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Old 07-07-2015, 10:00 PM   #1
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I've been lurking on this forum for a while and thought I'd finally join. I'm a 29 yr old, hoping for an early retirement of ~ 50. In reality I like my job, so I'm not sure I'll actually retire (I know, I know, thing's change when you get older).

Here's a quick summary of my savings/plan:

401k accounts: $115k
Taxable Accounts: $24k
Home Equity: ~$70-80k
Annual 401k contributions: $15.5k (includes employer match)
Taxable Annual Savings: $13k.

I'm working to build up some more savings, and pay off my student loan debt (only 1 loan left!). After that's paid off I'll focus on stashing the additional cash away in taxable / non-taxable accounts.

I'm starting to change my investment strategy from being focused on equity growth, to focusing more on good dividend paying stocks.

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Old 07-08-2015, 05:59 AM   #2
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Looks like you're doing very well Turbo89. Keep that up and you'll have no problem FIRE'ing at 50. Good luck and welcome to the forum.

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Old 07-08-2015, 06:53 AM   #3
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Welcome. You're off to a great start. Slow and steady wins the race. Quicken Lifetime Planner or Firecalc might be useful to you to see whether your planned rate of saving and investing will allow you to meet your goal of retiring ~50.
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Old 07-08-2015, 08:34 AM   #4
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You've done well turbo89 in choices so far but I'd reconsider your dividend paying stock strategy. Do some reading on total return. In taxable accounts dividends lead to taxes, you are better off with capital gains as your salary grows and in retirement accounts I'd be low cost total market like VTI with 100% given your long time horizon. Some people in retirement started on dividend paying to replace bonds since yields have dropped so much but these equities are very low growth, not my favorite with a 20-30 year time horizon.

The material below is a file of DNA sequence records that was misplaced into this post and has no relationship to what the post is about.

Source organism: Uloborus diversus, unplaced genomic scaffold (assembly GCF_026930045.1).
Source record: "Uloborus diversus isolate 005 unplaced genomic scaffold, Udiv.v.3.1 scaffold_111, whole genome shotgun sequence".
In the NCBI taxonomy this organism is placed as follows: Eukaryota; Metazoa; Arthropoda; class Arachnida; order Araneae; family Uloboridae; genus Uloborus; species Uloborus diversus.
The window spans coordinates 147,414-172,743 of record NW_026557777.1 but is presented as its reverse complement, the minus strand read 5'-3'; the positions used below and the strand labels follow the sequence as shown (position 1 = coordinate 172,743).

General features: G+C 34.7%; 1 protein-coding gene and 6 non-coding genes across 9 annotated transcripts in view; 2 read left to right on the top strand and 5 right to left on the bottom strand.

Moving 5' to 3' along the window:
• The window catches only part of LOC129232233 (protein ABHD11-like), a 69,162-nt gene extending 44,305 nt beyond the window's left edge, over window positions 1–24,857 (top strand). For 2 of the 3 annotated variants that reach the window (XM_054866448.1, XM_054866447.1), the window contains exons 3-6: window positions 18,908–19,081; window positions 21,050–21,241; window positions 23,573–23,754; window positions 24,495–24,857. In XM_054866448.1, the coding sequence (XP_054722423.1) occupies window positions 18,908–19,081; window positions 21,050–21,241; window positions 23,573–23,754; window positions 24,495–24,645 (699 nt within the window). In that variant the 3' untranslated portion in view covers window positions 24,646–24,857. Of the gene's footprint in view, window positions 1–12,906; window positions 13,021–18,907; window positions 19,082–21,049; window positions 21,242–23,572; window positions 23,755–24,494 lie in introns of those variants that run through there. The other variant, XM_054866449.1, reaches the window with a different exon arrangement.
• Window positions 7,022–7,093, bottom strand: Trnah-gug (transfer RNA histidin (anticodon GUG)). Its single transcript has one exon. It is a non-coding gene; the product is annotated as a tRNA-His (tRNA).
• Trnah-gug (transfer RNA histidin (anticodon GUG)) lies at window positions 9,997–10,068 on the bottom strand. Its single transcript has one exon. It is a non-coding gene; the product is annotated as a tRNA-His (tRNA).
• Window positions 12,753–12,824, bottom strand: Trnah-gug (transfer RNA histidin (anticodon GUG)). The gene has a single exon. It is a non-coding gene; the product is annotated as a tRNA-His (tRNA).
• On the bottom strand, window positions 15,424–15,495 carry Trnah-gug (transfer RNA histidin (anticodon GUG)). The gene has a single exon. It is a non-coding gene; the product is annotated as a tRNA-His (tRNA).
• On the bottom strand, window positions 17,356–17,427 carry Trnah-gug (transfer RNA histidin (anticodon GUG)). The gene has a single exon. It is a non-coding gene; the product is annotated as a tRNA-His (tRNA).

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Old 07-08-2015, 09:47 AM   #5
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Welcome and you're off to a great start, especially if you're paying off student loans while saving. As for whether or not you'd really want to RE, just having the financial independence so that you don't have to worry as much about potential changes in the workplace makes work more enjoyable.

So make financial independence your goal, and as you get closer you'll have a much better idea what you actually want to do, but it will be nice to have choices.
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Old 07-08-2015, 06:16 PM   #6
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Thanks for the feedback guys and gals!

To address some of the comments - I've used Firecalc, some fidelity tools, custom excel spreadsheet(s) (which I always fall back on), and various other tools.

I'll investigate the vanguard VTI fund a bit more (I currently have a VDIGX position), as I'm a big fan of Vanguard funds. I should have clarified a bit more, that my current 401k position will probably stay with growth stocks, due to the poor options for dividends.

Also - The tax perspective on dividends vs. capital gains seems a bit odd to me? Long term capital gains is the same tax rate as dividends. I highly doubt I'll hold many "growth equities" for more than a few years, so I'll just be shifting capital gains tax from yr-to-yr with growth equities (and in years I sell there's a good chance I'll jump a tax bracket). Please pass along any pertinent links, if you can think of them.

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Old 07-08-2015, 09:31 PM   #7
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Good start so far. You might want to put some Roth IRA money instead of paying extra on the student loans, letting that have some more time to compound. Of course depends on the rate for the loans. The more you can save earlier the better the end results for early retirement.
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Old 07-09-2015, 06:02 AM   #8
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turbo89 the tax benefit in rates comes from timing. Assuming your income is higher now than it will be in your ER to SS period your capital gain rate can be managed low to zero, while if you took as dividends while working is reduced to something like 20% there is a lot of money to be saved.

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